Normal MLL - a histone methyltransferase necessary for efficient transcription
Guided by the chromosomal aberrations, four groups independently succeeded in cloning the gene spanning the translocation breakpoint at 11q23.16–19 From sequence comparison it became immediately clear that this gene encoded a homolog of a known fly gene named trithorax (Trx). Because of this relationship and the involvement in leukemia, the human gene was initially labeled either HRX (human trithorax), ALL-1 (acute lymphocytic leukemia-1) or MLL (mixed lineage leukemia). Later it was agreed to use MLL as the standard name. Drosophila Trx mutants displayed a very suggestive phenotype with homeotic changes in all three breast segments reminiscent of Hox gene mutations and indeed Hox gene expression was perturbed in Trx negative flies.20–22 This function was conserved in mammals as MLL knockout embryos also showed skeletal transformations and misexpression of Hox genes before they died in utero around day 10.5–16.5 p.c., depending on the particular knockout allele.23–25 Fly Trx was also isolated in a genetic screen that was set up to identify genes that counteracted genetic silencing.26 Since Hox gene expression was correctly initiated in Trx−/− flies as well as in MLL−/− mice but later deteriorated during embryogenesis, it was thought that Trx/MLL is a specific maintenance factor for Hox genes. However, nowadays it is known that MLL serves a much more general function. The breakthrough came with the identification of the highly conserved SET domain (an acronym for Suppressor of variegation, Enhancer of zeste, Trithorax) at the C-terminus of MLL as the site of a histone methyltransferase activity that specifically methylates histone H3 at lysine 4.27 MLL was found to be incorporated into a large macromolecular complex that was purified from mammalian nuclei.28,29 The complex showed conservation across phyla all the way down to Saccharomyces cerevisiae where SET1, the yeast counterpart of MLL, was also present in a similar complex called COMPASS (complex of proteins associated with Set1).30,31 Interestingly, MLL is post-translationally processed by proteolytic cleavage.
The large MLL protein is cut by an aspartic protease called taspase into an N-terminal 320kDa fragment and a C-terminal 180kDa moiety that are both core components of the MLL complex (Figure 2).32–35 Within this molecular machinery a division of labor exists. The MLLC subunit associates with at least four proteins that help in preparing chromatin for efficient transcription. One of these proteins is the histone H4 lysine 16 specific acetyl-transferase MOF that loosens up chromatin by histone charge neutralization.36 The WDR5 protein in turn recognizes the histone H3 lysine 4 methyl-mark introduced by MLL and it has therefore been suggested that WDR5 ensures the processitivity of histone modification.37–39 And finally the proteins RBBP5 and ASH2L appear to be necessary for efficient methyltransferase activity by stabilizing an active conformation of MLL allowing allosteric control.40 The histone acetyltransferase CBP and the INI1 subunit of the SWI/SNF nucleosome remodeling complex have also been identified as interaction partners of MLLC in interaction screens,41,42 although these proteins did not copurify with MLLC in biochemical experiments.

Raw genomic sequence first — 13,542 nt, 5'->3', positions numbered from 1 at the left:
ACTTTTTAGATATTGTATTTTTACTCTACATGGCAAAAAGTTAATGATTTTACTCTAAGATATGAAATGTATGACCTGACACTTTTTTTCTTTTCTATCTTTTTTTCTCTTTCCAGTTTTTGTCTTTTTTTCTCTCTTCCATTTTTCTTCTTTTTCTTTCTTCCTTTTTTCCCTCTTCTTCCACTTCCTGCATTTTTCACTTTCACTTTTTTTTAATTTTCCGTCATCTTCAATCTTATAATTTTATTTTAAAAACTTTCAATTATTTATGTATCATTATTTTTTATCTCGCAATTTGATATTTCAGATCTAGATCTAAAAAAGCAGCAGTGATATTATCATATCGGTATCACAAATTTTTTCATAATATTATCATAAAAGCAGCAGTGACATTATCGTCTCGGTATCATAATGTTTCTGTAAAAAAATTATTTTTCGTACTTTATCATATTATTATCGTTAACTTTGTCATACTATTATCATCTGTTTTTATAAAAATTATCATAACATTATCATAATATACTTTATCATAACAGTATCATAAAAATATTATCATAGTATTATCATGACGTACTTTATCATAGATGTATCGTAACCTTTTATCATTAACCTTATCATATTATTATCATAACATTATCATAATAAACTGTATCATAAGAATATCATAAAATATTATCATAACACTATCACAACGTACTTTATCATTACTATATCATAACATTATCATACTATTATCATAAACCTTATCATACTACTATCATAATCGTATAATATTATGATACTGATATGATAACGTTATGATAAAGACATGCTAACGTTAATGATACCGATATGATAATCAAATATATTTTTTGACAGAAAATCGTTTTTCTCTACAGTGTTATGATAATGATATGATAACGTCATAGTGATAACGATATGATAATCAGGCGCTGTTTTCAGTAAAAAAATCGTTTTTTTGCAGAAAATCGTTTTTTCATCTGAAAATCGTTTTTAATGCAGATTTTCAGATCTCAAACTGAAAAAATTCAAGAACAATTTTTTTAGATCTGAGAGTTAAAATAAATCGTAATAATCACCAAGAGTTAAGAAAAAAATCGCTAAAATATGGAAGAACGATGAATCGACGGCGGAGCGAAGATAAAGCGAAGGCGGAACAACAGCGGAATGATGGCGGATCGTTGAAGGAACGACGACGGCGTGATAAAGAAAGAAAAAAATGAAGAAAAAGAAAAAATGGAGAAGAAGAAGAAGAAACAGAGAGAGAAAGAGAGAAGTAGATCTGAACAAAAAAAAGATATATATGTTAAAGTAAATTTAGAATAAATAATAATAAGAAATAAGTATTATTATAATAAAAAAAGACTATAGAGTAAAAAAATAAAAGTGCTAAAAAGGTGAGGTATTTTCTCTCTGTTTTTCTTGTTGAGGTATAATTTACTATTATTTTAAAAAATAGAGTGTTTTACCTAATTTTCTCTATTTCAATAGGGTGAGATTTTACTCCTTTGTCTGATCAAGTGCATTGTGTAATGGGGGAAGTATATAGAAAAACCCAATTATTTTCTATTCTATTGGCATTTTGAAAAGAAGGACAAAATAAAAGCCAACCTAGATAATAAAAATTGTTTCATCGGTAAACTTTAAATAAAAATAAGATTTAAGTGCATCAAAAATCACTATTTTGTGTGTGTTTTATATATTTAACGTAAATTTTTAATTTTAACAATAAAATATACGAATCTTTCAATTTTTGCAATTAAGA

MLLN on the other side contains features essential for correct targeting of the MLL complex. At the outmost amino-terminal end of MLL a binding site for menin, the product of the tumor suppressor gene multiple endocrine neoplasia is present.43–45 Menin and MLL form an interaction surface for LEDGF (lens epithelium derived growth factor) and LEDGF makes contact to chromatin via a PWWP domain.46 Interestingly, LEDGF is also involved in HIV pathogenesis where it assists integration of HIV proviruses into chromatin.47,48 In addition, MLLN codes for several AT-hooks, a minor groove DNA binding motif that preferentially recognizes DNA with distortions like bends or kinks.49 Further downstream a CxxC domain can be found. CxxC domains occur in proteins that discriminate the methylation status of DNA, and indeed, also the MLL CxxC moiety binds specifically to unmethylated CpG dinucleotides.50 Swap experiments between MLL and the highly homologous MLL2 indicated that the CxxC domain seems to be a major determinant of subnuclear localization and target gene selection.51 In addition, the CxxC region also has been shown to recruit repressive factors like histone deacetylases and polycomb group proteins.52 This interaction appeared to be regulated by conformational changes elicited by the prolylisomerase cyclophilin 33 (Cyp33) that interacts further carboxy-terminal with the plant homeodomain (PHD) of MLLN.